University offers merciful new beginnings
Mary Solberg


single college moms
A trip to the library can't get more fun -- or hectic -- than when student-moms bring
their kids. Pictured at the Mercyhurst North East Ridge Library are, from left: Jennifer
White and her 2-year-old son, William; Daijah Campbell and daughters Dasani, 4, and
Dallas, 2; Quanshay Carroll and her daughter, Delaysia, 4; and Jasmine Butcher and 
her 2-year-old daughter, Noella.  (Photo by Mary Solberg)

College life is more than 8 a.m. classes, research papers and exams for four women enrolled at Mercyhurst University North East in Erie County.

            It also means studying well past midnight after they’ve fed their rambunctious toddlers, read them books and tucked them in for the night. The scenario is repeated most days, amid the usual runny noses and occasional tantrums.

            For these single collegiate moms, responsibilities don’t end there. Most also hold down a part-time job to pay the bills.

            But mercy has come to the aid of students Jasmine Butcher, Daijah Campbell, Quanshay Carroll and Jennifer White. All have been accepted into a new Women With Children program offered at Mercyhurst North East, a two-year Catholic liberal arts satellite campus of Erie’s Mercyhurst University.

            The groundbreaking program’s biggest perks are rent-free housing on campus, including free utilities, laundry services, cable and internet service.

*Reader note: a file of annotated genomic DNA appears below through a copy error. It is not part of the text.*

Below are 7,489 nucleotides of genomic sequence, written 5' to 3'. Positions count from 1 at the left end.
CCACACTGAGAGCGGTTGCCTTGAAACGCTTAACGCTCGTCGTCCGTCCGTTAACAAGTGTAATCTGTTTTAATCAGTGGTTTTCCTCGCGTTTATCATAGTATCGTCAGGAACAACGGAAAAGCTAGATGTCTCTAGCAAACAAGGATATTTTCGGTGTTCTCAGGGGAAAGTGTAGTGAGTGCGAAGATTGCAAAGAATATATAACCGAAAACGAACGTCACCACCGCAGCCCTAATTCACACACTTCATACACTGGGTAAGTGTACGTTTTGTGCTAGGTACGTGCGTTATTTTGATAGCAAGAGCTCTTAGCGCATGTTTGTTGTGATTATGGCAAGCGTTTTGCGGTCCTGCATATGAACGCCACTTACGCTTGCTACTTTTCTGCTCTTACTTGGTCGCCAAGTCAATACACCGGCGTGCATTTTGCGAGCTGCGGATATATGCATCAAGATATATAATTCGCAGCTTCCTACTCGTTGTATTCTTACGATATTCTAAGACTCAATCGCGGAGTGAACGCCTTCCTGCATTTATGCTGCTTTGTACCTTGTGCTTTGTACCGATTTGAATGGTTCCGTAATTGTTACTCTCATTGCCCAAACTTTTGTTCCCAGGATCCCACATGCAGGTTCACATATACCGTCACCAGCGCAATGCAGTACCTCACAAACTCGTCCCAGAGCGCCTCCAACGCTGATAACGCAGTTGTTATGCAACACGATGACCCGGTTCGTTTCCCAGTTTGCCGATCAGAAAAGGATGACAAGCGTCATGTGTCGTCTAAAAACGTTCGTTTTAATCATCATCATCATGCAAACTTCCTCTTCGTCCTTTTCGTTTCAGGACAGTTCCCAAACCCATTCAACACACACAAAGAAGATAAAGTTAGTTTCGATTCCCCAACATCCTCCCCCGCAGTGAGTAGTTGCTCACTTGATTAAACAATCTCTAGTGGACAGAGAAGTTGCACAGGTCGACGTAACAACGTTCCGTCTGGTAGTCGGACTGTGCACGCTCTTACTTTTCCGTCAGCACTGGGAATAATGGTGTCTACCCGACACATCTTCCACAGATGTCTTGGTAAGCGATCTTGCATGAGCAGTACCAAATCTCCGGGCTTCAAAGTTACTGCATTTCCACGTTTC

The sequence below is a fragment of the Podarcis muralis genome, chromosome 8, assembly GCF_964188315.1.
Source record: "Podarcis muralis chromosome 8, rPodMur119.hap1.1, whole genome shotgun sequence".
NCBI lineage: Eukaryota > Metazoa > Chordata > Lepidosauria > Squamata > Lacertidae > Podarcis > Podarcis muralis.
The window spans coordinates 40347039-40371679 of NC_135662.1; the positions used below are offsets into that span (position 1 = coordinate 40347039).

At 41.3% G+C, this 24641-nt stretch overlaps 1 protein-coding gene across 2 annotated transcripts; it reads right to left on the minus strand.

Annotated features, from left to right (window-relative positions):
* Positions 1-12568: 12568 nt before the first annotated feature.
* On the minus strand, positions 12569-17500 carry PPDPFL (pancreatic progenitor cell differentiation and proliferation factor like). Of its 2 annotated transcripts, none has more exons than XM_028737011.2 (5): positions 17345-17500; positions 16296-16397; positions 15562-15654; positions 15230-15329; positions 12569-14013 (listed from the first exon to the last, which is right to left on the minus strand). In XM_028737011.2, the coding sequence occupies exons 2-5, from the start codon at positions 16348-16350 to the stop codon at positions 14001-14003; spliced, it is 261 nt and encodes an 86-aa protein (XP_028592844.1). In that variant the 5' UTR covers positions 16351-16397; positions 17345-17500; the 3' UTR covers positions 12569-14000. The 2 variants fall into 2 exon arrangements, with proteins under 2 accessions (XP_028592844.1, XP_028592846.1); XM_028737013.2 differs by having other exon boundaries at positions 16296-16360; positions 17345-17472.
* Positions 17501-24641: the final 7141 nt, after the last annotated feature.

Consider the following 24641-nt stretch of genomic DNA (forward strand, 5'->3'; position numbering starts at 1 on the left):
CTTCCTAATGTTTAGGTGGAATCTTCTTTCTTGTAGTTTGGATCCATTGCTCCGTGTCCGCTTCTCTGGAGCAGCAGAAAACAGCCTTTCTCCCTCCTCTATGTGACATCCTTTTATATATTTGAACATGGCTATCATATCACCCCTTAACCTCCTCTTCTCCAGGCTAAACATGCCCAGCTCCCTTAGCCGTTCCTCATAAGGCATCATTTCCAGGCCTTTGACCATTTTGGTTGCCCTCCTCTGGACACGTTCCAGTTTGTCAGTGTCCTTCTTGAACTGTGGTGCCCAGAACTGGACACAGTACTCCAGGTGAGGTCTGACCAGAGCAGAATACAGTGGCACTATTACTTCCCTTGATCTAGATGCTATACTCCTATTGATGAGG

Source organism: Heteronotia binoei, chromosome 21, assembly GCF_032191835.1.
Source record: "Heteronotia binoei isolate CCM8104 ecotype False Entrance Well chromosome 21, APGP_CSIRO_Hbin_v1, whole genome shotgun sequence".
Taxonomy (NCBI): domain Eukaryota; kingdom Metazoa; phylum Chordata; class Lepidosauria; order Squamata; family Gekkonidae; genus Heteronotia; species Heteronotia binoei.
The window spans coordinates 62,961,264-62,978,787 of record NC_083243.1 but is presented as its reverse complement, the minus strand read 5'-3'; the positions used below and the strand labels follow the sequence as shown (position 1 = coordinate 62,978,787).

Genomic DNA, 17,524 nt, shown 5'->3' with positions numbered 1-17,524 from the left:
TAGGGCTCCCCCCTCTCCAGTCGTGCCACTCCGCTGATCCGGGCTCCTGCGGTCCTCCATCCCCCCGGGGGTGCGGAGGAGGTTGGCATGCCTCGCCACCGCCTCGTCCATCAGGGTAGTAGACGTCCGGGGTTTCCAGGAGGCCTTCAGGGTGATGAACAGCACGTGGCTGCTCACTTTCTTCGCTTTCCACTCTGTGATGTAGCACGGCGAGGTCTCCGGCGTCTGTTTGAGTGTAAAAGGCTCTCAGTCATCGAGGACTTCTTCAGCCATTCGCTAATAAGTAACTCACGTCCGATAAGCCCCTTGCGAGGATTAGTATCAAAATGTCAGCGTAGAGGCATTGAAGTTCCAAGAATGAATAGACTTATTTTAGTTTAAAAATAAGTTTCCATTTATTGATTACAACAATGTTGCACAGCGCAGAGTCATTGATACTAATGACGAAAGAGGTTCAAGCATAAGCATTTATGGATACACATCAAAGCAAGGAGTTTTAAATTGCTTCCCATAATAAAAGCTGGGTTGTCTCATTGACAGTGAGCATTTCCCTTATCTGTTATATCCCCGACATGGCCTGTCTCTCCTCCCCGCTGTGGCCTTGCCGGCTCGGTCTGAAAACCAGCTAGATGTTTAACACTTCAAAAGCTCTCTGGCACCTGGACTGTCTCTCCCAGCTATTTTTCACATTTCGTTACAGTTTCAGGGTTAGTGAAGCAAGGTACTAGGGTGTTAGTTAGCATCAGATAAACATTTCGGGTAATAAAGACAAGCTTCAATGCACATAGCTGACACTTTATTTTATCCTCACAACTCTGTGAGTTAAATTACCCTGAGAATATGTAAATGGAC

All of the women agree that the daily chaos and worries of attending college and raising children — on a single income at or near the poverty level — are more bearable now.

            “It’s been a blessing on top of a blessing,” says Quanshay Carroll, 23, who entered the program in January with her 4-year-old daughter, Delaysia.

            The words “blessed” and “grateful” come up frequently during a recent talk with the women at the school’s Matthew L. Ryan Student Union. They watch as Delaysia, a newcomer to the program, plays with Jasmine’s daughter, Noella, 2; and Daijah’s daughters, Dallas, 2, and Dasani, 4. White’s 2-year-old son, William, isn’t present that night, but subsequent get-togethers quickly include the only boy in the group.

            “I’m more relaxed now,” says Jasmine, who, at 22, is the youngest of the mothers. “I’m happier. I’m not stressed out.”

 A growing demographic

             Stress can impede growth on many fronts, both physically and mentally.

             A 2018 paper released by the Institute for Women’s Policy Research found that single mothers who attend college full time spend nine hours a day on child care and housework.